Not Last In the Woods

Jen Burch

In author Richard Louv’s groundbreaking book Last Child in the Woods, he coined the term “nature deficit disorder” as a way of expressing concern about kids’ diminishing experiences in the natural world.  Louv recognized the loss of meaningful time outside for its tragic consequences for the future and health of the environment, for kids’ physical and mental health, and for their spiritual wellbeing. The book and the term “nature deficit disorder” struck a deep chord with people from many walks of life, from parents and teachers to policymakers. In response, the Children and Nature Network was founded to collate and disseminate a growing body of research in the field, and helped to build a movement aimed at reconnecting children and nature. Many of us in camp nodded and smiled. We’ve known all along that nature is good for kids. We see how the experience of time outdoors changes them, making them more creative, cooperative, inquisitive, joyful. We recognized Louv’s writing and research as support and justification for the work we were already doing in camp—getting kids out, helping them learn experientially about nature, getting them wet, muddy, tired, and jubilant. We knew that camp experiences were helping to build healthy kids who could carry the torch of environmentalism and live abundantly and harmoniously wherever on earth they were planted. We also saw that camp could help connect the dots between nature and Spirit: the awe and mystery of the stars, a thunderstorm, or the tiniest bird feather holds the ability to connect us to a grand and infinite reality beyond ourselves. Our own lives and concerns are put in perspective. Amazement, wonder, and reflection become our natural companions. In religious camps, these experiences become part of the religious camp immersion. Creation reflects its Creator, and to love and care for it and participate in it becomes a religious practice of devotion to the Creator.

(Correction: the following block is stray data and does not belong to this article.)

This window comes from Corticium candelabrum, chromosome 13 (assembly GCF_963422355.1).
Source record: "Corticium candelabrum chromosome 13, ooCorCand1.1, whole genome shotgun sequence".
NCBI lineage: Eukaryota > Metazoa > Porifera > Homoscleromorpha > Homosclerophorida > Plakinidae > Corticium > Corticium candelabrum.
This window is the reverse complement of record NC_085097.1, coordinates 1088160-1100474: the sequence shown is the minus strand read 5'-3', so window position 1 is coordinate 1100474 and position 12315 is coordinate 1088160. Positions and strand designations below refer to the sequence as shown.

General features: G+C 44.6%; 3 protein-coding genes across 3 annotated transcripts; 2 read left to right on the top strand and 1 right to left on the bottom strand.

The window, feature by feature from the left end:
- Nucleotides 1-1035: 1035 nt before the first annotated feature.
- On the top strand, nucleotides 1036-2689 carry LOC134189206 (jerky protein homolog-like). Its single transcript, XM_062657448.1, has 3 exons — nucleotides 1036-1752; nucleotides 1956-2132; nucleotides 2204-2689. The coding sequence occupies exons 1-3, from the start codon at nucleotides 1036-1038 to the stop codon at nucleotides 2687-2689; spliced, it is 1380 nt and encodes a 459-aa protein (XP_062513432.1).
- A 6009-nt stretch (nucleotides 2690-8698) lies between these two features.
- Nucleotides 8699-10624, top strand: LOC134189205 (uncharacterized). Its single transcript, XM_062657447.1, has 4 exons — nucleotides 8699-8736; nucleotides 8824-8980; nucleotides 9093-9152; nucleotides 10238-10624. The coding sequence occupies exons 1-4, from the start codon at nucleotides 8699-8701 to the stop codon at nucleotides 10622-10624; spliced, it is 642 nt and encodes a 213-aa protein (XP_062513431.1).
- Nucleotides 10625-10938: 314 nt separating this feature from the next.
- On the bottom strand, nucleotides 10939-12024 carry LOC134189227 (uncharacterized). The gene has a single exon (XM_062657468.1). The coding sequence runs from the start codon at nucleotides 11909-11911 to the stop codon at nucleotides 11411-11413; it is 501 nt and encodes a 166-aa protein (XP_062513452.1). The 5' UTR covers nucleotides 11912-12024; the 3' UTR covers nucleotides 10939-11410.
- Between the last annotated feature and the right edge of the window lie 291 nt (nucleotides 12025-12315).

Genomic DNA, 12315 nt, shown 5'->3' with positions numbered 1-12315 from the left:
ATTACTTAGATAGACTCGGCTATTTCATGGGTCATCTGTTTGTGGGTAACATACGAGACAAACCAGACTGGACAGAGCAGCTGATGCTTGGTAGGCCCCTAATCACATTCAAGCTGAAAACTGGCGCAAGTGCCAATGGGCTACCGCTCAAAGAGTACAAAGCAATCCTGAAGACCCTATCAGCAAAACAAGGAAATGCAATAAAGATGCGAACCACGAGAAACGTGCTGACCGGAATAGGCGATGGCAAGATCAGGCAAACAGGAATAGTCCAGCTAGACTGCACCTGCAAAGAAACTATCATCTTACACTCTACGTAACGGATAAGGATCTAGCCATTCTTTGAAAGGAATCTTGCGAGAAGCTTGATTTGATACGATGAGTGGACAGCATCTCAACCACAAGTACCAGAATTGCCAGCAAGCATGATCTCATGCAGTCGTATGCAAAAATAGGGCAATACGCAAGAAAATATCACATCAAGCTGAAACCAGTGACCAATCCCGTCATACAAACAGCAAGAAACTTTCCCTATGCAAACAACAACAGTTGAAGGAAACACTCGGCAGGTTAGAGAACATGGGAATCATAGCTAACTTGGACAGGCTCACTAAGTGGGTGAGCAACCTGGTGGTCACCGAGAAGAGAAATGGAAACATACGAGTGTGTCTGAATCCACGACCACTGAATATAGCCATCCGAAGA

Louv’s latest book, The Nature Principle, extends his message to include adults. Naturally, it isn’t only our children who have suffered a devastating separation from the natural world that is our home and sustenance. The new book combines fascinating research findings, compelling personal stories, and ideas for practical application intended to bring us back into restorative relationship with nature. Louv’s inspiring work can help to guide us forward.

Jen Burch, M.Div. is management consultant for ACA-RAC, a former United Methodist Camp director and wilderness educator.  She believes in the spiritually transformative power of religious camps. 

Richard Louv will offer a keynote address at ACA’s upcoming “Convergence” Conference in Atlanta. RAC and Church Mutual invite you also to join us for our 2/22 Wednesday conference lunch, where Louv’s presentation will focus on the impact of nature on our spiritual development. Call ACA to reserve your lunch ticket: 765-342-8456.
 

Tags: